Is the zoo for you?

People have been holding and exhibiting wild animals privately for thousands of years, with royals and others keeping menageries of exotic animals. The modern public zoo got its start a little more than 200 years ago as scientific study about animals accompanied the Age of Enlightenment. What we think of as a modern zoo opened in 1793 in Paris.

Variations on zoos include wildlife parks and game reserves, which offer more open area for animals to roam and may allow members of the public to drive through on their own or with an escort. Some locations rehabilitate sick or injured animals for release back into the wild or a home if they are not able to be released.

Zoo websites allow people to “visit” a zoo virtually to learn about animals and see pictures and video. Click on the picture below to see a video of a jaguar cub at the San Diego Zoo, the largest in the United States.

Want to learn more? Visit the website for the World Association of Zoos and Aquariums. Its virtual zoo includes pictures and facts about animals, and a search function allows you to locate zoos and aquariums for an in-person visit.

Zoos are not without controversies, which range from concern about the physical and psychological stress of keeping animals in enclosures, issues of how they are cared for and fed, and what happens when more animals are in captivity than can fit available space. Zoo proponents argue that the locations provide a safe environment and enhance public knowledge and action while offering efforts to research animals and promote conservation of species and habitat that is or may become endangered.

Secrets shared, secrets kept

What if you could share a secret that has been bothering you? What if you could do it anonymously? A community art project built around people sharing secrets has grown into a vehicle for discovery and support.

The site PostSecret, which weekly publishes postcards sent to founder Frank Warren’s Maryland postal address or by email, has gathered more than 667 million views. The idea was first inspired by a dream in 2003, he explains on a related website where visitors can communicate, find out how to attend one of his events, learn about his books, and connect with wellness resources such as hotlines for abuse and suicide prevention or eating disorders. Since the secrets are anonymous, it isn’t possible to know how many of the half-a-million things sent in are true, but he shares some follow-up stories about how lives were touched by a sharing a secret or reading someone else’s secret.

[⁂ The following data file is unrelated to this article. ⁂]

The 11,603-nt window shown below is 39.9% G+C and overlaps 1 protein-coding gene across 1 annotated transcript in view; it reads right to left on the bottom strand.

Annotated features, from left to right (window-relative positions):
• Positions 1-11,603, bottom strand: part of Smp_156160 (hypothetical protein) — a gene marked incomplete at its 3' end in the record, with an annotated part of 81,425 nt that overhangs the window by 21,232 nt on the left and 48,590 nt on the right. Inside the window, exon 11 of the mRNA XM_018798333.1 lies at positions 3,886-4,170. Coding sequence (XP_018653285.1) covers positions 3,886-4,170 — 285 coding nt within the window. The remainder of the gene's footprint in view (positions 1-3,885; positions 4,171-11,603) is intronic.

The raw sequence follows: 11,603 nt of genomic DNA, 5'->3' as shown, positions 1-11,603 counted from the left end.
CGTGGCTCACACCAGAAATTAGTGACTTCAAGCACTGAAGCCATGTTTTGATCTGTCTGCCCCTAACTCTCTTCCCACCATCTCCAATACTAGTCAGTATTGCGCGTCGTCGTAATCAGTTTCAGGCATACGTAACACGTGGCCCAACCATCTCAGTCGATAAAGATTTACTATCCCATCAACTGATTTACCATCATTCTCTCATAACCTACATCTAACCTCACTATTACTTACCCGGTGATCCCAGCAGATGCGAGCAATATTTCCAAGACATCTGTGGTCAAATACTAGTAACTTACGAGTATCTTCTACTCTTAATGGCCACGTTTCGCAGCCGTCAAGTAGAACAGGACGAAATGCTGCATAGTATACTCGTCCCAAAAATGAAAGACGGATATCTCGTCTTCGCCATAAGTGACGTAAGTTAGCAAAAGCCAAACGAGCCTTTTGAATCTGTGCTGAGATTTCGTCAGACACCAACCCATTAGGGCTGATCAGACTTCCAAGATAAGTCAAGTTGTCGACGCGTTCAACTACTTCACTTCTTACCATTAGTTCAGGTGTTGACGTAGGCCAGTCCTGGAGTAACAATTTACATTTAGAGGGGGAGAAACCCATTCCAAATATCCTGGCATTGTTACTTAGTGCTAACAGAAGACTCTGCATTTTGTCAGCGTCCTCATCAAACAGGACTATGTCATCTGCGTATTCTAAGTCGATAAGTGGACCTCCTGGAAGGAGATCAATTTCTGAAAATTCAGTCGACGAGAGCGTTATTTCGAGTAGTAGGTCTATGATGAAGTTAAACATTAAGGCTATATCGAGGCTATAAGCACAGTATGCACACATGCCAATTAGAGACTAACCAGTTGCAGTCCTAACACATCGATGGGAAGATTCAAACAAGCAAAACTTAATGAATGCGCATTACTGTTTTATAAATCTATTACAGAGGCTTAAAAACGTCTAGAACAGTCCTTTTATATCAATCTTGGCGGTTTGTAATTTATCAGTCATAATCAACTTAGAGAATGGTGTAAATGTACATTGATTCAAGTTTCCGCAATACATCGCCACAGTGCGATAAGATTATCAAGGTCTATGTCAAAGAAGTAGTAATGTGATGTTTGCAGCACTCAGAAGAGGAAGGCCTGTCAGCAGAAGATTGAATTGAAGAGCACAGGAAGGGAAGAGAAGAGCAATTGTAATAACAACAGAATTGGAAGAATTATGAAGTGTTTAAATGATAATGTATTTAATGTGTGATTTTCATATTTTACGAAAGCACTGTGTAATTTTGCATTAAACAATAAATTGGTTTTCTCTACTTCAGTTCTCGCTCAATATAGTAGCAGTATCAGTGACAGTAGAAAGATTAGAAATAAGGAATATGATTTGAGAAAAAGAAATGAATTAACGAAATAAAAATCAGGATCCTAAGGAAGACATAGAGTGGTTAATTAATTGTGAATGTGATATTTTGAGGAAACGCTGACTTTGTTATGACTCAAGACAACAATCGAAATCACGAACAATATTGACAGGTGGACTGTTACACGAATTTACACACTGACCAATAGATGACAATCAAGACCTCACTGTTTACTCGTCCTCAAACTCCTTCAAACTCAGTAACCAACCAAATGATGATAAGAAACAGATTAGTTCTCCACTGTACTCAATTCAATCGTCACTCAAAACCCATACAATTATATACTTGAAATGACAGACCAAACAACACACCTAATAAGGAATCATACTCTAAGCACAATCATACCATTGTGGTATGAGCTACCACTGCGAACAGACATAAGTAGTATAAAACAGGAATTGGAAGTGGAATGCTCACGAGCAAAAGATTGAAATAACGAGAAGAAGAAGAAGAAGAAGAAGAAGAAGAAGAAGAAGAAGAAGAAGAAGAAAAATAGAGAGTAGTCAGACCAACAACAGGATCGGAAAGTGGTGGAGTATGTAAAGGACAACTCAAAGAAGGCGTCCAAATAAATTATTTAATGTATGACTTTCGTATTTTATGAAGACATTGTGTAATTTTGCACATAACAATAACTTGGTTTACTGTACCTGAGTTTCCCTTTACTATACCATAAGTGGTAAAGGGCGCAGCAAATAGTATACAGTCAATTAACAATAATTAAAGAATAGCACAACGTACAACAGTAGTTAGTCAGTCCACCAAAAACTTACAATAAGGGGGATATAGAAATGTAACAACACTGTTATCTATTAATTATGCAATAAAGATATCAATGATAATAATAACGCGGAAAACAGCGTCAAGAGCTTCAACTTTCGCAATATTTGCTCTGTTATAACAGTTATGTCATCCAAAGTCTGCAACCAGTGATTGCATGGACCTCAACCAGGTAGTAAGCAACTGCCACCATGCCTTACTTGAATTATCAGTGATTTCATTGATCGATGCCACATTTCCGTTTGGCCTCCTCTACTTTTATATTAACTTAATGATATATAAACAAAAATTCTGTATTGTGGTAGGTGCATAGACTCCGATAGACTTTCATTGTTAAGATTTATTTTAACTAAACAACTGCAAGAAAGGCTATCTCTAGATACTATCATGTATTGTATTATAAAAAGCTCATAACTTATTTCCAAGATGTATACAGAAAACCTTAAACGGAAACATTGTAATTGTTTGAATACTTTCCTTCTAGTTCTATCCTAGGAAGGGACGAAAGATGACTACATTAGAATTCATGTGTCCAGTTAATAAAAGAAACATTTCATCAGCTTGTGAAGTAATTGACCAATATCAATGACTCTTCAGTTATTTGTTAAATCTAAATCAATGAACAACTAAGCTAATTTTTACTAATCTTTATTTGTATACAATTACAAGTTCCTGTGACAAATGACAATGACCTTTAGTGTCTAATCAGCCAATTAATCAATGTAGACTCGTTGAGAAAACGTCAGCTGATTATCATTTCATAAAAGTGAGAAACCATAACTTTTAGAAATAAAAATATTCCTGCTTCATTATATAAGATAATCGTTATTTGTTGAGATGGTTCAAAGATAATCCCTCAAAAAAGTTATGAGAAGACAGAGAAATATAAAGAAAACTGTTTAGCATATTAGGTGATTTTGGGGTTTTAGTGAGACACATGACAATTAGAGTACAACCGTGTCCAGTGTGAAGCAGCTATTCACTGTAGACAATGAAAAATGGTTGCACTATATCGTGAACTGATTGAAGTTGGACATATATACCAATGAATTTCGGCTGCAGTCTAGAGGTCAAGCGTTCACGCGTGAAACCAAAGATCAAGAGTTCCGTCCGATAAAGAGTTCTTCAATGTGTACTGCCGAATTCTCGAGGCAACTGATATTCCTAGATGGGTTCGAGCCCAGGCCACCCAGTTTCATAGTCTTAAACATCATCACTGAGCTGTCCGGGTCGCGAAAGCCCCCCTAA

Sometimes, taking the time to write down a secret or create an artistic postcard about it can help the person lay claim to a truth that has lingered inside, unclaimed. By reading others’ secrets, people can learn that they are not alone in their feelings and actions.

Revelations shared on the site range in intensity from what some might not consider a reason for secrecy at all — personal habits or tics — to life-shaking fears about love, work, school, and the meaning of life. Some are confessions of actions traditionally thought of as immoral or illegal, such as deception and theft. Others express regret or hope.

Secrets contain power. They can draw people together through intimacy and trust or breed destruction through self-criticism and unresolved emotion. Secrets are kept for a reason, such as fear of expected consequences such as social isolation and loss of connection, possessions, or freedom. While some secrets feel like an honor to keep — being trusted with a loved one’s email password — others can gnaw at a person. The desire to share a secret may be an important indicator that the weight of carrying it may be too heavy to continue bearing. Keeping the secret may come with the high price of rejecting your yearning to be heard and accepted for who you are or may prevent you or someone else from connecting with help to reach a place of greater happiness and fulfillment.

Whenever you carry a secret, it’s wise to examine the reasons behind not telling and to weigh the feared consequences against the power of liberation. Some secrets are worth keeping. Some secrets seemed necessary to keep at one point, but the reasons are no longer valid. Some secrets can be shared with those who have earned the right to hear them. Others are secret more because of the keeper’s fears than the actual consequences, as some find once they have shared.

What if you could share a secret that has been bothering you? What if you didn’t have to do it anonymously?

Want to read more about the potential impact of secret-keeping on individuals and relationships? Check out the Psychology Today article “The Power of Secrets.”

Snopes.com: Urban legend database

Can you really get a job as a secret shopper? Is a serial killer luring women by playing a recording of a crying baby? Did someone really win the lottery using numbers from a fortune cookie? One of the best places to check out rumors is Snopes.com, a collection of myths, urban legends, and sometimes true stories.

One of the problems with the ease of sharing information through email and social media sites is that you could become a partner in spreading untruths. You see something that sounds like it could be true, something that fits your perspective of the world or that outrages you, and you want to share the information with your friends. You want to be helpful by sharing tips or to provoke reflection and discussion.

Protect your integrity by making sure what you’re sharing is true before you share it. Snopes is an easy way to check out some common claims floating around the Internet.